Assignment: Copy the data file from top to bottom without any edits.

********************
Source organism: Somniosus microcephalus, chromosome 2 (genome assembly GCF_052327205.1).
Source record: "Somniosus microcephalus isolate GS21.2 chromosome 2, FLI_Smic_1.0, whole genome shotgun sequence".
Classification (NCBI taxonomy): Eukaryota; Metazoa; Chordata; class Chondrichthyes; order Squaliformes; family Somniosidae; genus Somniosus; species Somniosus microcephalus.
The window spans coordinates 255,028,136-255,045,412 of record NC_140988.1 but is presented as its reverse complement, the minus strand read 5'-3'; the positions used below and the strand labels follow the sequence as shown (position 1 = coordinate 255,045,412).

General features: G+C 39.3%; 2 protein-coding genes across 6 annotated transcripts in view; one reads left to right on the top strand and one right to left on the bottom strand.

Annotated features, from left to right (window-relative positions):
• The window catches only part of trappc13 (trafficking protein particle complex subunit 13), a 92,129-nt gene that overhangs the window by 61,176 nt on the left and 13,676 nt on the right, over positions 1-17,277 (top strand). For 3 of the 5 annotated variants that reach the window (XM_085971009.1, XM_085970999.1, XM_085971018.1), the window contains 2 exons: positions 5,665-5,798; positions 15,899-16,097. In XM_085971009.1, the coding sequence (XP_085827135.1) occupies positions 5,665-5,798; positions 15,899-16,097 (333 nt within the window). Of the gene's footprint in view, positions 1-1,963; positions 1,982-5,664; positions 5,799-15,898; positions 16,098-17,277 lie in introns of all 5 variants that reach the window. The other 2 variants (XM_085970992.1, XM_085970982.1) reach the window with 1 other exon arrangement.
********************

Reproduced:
Source organism: Somniosus microcephalus, chromosome 2 (genome assembly GCF_052327205.1).
Source record: "Somniosus microcephalus isolate GS21.2 chromosome 2, FLI_Smic_1.0, whole genome shotgun sequence".
Classification (NCBI taxonomy): Eukaryota; Metazoa; Chordata; class Chondrichthyes; order Squaliformes; family Somniosidae; genus Somniosus; species Somniosus microcephalus.
The window spans coordinates 255,028,136-255,045,412 of record NC_140988.1 but is presented as its reverse complement, the minus strand read 5'-3'; the positions used below and the strand labels follow the sequence as shown (position 1 = coordinate 255,045,412).

General features: G+C 39.3%; 2 protein-coding genes across 6 annotated transcripts in view; one reads left to right on the top strand and one right to left on the bottom strand.

Annotated features, from left to right (window-relative positions):
• The window catches only part of trappc13 (trafficking protein particle complex subunit 13), a 92,129-nt gene that overhangs the window by 61,176 nt on the left and 13,676 nt on the right, over positions 1-17,277 (top strand). For 3 of the 5 annotated variants that reach the window (XM_085971009.1, XM_085970999.1, XM_085971018.1), the window contains 2 exons: positions 5,665-5,798; positions 15,899-16,097. In XM_085971009.1, the coding sequence (XP_085827135.1) occupies positions 5,665-5,798; positions 15,899-16,097 (333 nt within the window). Of the gene's footprint in view, positions 1-1,963; positions 1,982-5,664; positions 5,799-15,898; positions 16,098-17,277 lie in introns of all 5 variants that reach the window. The other 2 variants (XM_085970992.1, XM_085970982.1) reach the window with 1 other exon arrangement.